I recently decided to start a player collection of Bobby Grich, so scoring this one during my virtual bargain hunting was a real treat. You'd think such a neat minor league shot of him would cost more than 21 cents.

Things didn't get quite as intense as this during my bidding, but...

...I'm a bit ashamed to admit that I did resort to sniping at one point.

Someone outbid me on this terrific Frank Thomas oddball, issued at the 2012 National in Baltimore. I just happened to catch the auction during the last minute of its run. I think the high bid was around 50 cents at the time.

I threw caution to the wind and put up another bid on "The Big Hurt" with less than a minute to go. I ended up taking it home for 63 cents in a dramatic last-second victory.

My sincere apologies to my sniping victim, wherever you are.

This is one of those cards that shows how crazy my randomness can be sometimes.

Ruben Sierra played for a lot of teams in the mid '90s. His tenure with the Reds lasted all of 25 games in 1997. I'd only found a couple cards of him in Cincinnati gear. This one from the forgotten Donruss Preferred brand had slipped under my radar.

I thought it was a huge bargain at just 16 cents.

I couldn't believe my eyes when I won this one.

For one thing, I've long been a devout Rick Ankiel fan and collector. I own over 150 different cards of his as we speak.

This one, however, had never found its way into my binders. Coming from the criminally underrated 2001 Fleer Tradition checklist, I knew I had to have it. I probably threw out a higher bid than necessary, only because I really wanted this beauty.

Imagine my surprise when the auction closed at a whopping 15 cents.

Highway robbery.

We'll close out my first round of virtual bargain hunting with a rookie card of the late Nick Adenhart.

I don't own close to as many cards of his as I should. Hearing of his passing is one of my darkest and saddest memories as a baseball fan.

I felt that owning a rookie card of his would bring my collection one step closer to completion. Not that, you know, my collection could ever be complete or anything.

At 75 cents, it was one of my higher-end virtual pickups.

Still, for less than the cost of a load of laundry, I'll take that deal every time.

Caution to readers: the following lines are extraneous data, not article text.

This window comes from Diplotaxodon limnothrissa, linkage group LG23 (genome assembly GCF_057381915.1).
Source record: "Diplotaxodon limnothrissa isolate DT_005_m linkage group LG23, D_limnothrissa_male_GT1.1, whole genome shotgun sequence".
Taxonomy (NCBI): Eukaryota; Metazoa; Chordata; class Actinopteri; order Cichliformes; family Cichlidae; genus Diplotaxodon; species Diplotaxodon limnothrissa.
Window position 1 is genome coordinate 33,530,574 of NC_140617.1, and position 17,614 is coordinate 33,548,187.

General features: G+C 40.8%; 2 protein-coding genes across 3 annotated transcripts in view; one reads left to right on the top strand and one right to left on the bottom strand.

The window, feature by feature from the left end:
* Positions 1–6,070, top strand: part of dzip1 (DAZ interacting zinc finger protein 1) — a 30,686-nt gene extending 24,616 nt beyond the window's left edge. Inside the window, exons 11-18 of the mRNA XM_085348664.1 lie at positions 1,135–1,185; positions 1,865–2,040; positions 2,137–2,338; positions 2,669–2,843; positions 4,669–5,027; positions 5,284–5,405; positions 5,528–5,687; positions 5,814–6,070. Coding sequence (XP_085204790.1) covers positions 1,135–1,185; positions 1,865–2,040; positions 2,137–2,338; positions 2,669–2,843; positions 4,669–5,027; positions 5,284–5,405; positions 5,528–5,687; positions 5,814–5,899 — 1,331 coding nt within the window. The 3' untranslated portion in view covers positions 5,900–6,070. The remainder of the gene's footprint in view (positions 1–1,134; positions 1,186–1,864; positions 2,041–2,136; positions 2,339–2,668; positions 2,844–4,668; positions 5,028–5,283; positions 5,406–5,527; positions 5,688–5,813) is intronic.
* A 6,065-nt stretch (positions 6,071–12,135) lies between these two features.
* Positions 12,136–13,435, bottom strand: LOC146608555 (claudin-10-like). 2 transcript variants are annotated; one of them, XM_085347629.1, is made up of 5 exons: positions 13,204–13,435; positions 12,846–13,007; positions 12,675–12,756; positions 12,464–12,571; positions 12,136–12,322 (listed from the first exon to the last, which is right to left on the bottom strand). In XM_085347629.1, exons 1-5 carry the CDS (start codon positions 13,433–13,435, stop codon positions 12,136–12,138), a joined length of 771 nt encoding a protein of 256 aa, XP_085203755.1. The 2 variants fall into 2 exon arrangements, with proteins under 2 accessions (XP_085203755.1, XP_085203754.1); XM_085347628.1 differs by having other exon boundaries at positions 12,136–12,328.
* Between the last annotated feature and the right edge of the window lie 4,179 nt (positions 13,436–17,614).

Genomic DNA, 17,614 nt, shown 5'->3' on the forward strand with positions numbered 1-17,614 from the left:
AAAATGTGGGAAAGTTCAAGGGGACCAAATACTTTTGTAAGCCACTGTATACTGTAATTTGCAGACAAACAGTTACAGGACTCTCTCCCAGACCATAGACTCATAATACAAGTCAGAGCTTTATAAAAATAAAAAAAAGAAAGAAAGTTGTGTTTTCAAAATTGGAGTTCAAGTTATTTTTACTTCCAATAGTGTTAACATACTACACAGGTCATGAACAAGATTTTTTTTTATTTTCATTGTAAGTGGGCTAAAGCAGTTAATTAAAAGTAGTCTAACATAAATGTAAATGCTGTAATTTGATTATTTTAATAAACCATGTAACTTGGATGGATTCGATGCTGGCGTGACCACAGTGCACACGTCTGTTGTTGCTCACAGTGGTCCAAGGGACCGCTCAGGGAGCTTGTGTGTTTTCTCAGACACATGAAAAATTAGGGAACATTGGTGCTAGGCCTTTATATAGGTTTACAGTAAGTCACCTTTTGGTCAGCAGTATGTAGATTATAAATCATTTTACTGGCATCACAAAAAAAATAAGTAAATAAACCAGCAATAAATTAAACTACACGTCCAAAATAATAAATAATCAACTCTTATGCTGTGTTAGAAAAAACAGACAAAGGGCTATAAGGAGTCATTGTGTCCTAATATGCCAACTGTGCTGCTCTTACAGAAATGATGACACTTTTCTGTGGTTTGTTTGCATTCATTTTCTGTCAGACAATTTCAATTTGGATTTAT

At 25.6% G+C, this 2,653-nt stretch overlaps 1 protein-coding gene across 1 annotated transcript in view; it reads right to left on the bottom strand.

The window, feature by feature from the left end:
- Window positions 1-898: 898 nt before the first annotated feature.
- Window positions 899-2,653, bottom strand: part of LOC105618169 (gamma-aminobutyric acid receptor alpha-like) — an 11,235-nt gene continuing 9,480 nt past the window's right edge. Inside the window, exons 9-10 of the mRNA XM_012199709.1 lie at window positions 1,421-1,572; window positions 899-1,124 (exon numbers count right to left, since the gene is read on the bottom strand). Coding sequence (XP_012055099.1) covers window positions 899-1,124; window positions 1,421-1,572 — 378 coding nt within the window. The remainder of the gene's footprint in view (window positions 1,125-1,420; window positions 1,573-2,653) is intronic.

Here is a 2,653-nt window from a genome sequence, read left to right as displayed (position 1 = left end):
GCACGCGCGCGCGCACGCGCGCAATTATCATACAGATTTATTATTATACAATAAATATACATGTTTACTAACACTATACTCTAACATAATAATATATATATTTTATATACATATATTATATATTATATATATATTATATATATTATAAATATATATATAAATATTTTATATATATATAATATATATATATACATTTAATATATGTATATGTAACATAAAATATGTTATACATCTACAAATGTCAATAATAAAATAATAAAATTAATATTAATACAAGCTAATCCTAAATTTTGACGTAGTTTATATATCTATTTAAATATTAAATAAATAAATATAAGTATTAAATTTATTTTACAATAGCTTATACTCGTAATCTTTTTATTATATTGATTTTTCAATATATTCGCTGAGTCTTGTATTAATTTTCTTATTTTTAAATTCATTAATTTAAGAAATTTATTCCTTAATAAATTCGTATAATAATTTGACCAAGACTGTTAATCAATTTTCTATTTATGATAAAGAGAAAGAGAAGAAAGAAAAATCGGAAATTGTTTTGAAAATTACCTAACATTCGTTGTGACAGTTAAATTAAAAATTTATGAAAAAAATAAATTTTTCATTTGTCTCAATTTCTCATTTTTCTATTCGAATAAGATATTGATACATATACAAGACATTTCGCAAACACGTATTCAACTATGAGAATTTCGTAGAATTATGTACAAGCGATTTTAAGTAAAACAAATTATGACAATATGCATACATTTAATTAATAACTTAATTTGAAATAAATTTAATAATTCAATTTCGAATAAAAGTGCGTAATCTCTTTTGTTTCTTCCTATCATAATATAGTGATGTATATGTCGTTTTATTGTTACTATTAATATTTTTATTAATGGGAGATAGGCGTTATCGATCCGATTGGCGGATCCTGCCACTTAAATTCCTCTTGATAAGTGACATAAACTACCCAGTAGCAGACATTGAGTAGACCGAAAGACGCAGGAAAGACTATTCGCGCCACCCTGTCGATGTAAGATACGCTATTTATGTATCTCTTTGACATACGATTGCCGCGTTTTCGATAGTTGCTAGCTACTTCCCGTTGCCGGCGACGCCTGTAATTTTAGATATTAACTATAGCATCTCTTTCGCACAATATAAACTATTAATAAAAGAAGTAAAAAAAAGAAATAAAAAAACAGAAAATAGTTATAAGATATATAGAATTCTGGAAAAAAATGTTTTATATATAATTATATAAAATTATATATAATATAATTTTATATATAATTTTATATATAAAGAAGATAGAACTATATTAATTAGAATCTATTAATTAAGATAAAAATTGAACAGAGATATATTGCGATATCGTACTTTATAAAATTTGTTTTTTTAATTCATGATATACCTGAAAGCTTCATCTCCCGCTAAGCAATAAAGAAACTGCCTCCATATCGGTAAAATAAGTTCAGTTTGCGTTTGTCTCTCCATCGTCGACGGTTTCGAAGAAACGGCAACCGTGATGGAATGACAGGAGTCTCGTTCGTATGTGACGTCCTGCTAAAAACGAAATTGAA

So, just to conclude, the 13 cards I featured in those post cost me a grand total of $3.44 together. That's an average of about 26 cents a card. Shipped, mind you.

Believe it or not, these were only about half of my total Ebay finds. There were a lot of other huge surprises in store for me during my virtual bargain hunting.

Thanks to Jeff, I think I've fallen victim to yet another addiction in the world of baseball cards.

Like I needed one.


Mark Hoyle said...

I set up all my want lists on eBay exactly that way. Sort by price.

JediJeff said...


I know the cards I coming PWE, so there is a chance of damage, though one card seems like nothing through the mail. But you can't beat the fun of it, plus you save gas, sitting on your butt in a comfy chair, no paper cuts. Why it took me so long to think of the idea is beyond me.

hiflew said...

I have been doing the same thing on eBay for quite a while. In fact I had a series of posts for budget eBay collecting when I first started blogging. It really is the only game in town for those of us without an LCS. And it is a load of fun.

Swing And A Pop-up said...

One of these days I will get around to checking out Ebay...only the cheap stuff of course.

Red Cardboard said...

your 16 beat my 11 cent bid on that Sierra fyi. the better man won it, it would seem. luckily i randomly found the same card 2 days later from a sportlots seller.

Corky said...

It is a great way to add base cards and base inserts, I do it all the time. Occasionally you will get a great deal on cards because the seller posts the incorrect name too.